Caution 1: Be careful with the social contract that you create with contributors and users of your system. Unlike traditional classroom training programs or even elearning or mobile learning programs, the success (and possible failure) of a social learning or knowledge management system lies in the hands of the users and contributors. In traditional or even cutting edge training programs, the designers and developers carefully craft the content and experience to maximize the likelihood of achieving the course objectives. This means that, while a learner may value and even use the material taught, they don’t develop a sense of ownership for it. The ownership lies with the developers, and possibly a small group of Subject Matter Experts (SMEs). Contrast this to the social learning environment where the contributors of content have a real sense of ownership.

This ownership of content is where the caution lies in changing your social contract with users. Facebook’s original distinction was “your content belongs to you and you control who you share it with.” Their recent privacy setting changes have stood this implied contract on its head, and that is what has generated such a fire-storm.

The lessons for us in the social learning space?

a) Think carefully about how the system you are developing not only is going to be used today, but also what it might evolve into in the future.

b) Be sure to let your users know up-front how their contributions will be used now and possibly in the future.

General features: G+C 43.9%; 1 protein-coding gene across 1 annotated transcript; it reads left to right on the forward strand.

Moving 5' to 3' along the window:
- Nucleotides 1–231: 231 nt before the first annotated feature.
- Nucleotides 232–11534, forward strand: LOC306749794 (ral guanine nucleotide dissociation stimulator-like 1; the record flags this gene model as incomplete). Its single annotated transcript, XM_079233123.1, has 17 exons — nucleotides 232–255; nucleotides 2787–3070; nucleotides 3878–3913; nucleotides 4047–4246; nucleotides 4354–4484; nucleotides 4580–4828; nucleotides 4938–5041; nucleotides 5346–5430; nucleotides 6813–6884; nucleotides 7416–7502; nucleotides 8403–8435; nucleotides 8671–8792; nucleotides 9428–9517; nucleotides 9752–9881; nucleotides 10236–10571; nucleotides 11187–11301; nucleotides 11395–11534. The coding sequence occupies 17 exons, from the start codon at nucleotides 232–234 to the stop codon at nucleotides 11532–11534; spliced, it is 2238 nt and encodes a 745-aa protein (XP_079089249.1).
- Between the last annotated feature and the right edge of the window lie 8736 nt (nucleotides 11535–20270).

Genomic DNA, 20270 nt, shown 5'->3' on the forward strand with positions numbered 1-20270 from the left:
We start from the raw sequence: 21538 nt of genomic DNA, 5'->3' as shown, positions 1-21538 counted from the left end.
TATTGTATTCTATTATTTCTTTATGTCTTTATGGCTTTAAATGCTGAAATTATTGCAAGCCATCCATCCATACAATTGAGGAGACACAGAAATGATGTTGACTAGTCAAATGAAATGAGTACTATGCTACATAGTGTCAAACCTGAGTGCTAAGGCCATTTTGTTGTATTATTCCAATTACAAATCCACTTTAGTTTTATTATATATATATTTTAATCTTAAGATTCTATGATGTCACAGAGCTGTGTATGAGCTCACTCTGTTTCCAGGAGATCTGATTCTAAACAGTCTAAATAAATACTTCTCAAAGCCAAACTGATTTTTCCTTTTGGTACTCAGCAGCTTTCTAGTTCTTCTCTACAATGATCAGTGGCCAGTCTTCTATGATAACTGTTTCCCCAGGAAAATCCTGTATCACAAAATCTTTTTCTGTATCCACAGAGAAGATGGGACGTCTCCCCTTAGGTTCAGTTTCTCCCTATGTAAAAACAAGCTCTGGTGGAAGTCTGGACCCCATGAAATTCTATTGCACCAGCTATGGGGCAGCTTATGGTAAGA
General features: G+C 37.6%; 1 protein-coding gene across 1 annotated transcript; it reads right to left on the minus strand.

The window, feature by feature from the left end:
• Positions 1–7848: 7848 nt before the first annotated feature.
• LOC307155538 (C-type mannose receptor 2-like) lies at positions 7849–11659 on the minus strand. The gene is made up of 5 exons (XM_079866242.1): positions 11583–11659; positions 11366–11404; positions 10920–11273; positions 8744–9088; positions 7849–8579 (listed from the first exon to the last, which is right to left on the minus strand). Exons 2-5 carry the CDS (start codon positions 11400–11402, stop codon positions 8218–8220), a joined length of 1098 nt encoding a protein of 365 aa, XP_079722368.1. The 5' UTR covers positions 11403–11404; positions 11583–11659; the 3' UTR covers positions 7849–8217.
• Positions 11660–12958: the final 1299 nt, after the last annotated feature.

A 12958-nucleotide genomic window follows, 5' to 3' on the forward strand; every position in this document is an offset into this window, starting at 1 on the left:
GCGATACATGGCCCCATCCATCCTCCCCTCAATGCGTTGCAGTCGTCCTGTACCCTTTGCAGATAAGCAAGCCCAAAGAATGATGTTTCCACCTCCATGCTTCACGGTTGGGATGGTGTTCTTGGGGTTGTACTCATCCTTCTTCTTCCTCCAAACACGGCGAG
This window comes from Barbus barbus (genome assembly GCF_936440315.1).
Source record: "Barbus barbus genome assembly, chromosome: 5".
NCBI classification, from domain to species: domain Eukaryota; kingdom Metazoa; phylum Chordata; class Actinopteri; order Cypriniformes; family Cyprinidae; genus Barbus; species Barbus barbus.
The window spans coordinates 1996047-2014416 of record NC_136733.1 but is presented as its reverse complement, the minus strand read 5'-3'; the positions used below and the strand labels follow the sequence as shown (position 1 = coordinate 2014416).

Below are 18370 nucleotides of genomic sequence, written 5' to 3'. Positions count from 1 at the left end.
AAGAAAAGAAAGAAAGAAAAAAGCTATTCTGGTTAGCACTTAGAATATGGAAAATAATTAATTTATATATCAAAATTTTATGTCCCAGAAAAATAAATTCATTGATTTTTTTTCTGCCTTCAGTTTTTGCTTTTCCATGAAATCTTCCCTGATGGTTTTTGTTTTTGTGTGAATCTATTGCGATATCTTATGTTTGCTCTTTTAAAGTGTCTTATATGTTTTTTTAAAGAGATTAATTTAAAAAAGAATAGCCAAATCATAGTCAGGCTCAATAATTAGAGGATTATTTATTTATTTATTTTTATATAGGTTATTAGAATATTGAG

c) If you do make a significant use change, give the user some control over how this use change impacts their contributions. (One of Facebook’s big mistakes is that the new “share publicly” setting is the default setting unless you manually go in and change it.)

d) Make opt-in rather than opt-out the norm. For example, after six months you might decide to implement an emailed digest of contributions to groups at the end of each day. If I am a member of eight different groups, I just got eight new emails (that I didn’t specifically ask for) in my inbox. Rather than have this type of thing “just happen” and require actions on the users part to avoid, make it opt-in. Again, give the user/contributor control.

Changes to the user contract is just one of the cautions that this Facebook dustup has brought to mind. In my next post, I’ll explore the ones that Facebook having 500 million users bring to mind.

Managers Do Still Make a Difference

The point of all training provided by an organization is to improve people’s performance on the job. For this to happen, employees must use what they have learned when they are working. In their 1992 book, Transfer of Training, Mary Broad and John Newstrom evaluate the impact of three key resources on skills application – the facilitator/designer of the training, the trainee, and the trainee’s manager. Their analysis showed that the largest contributor to whether people actually use what they learn on the job is the manager. And the biggest factor was not what the manager did after the training (like coaching) but what the manager did before the training occurred.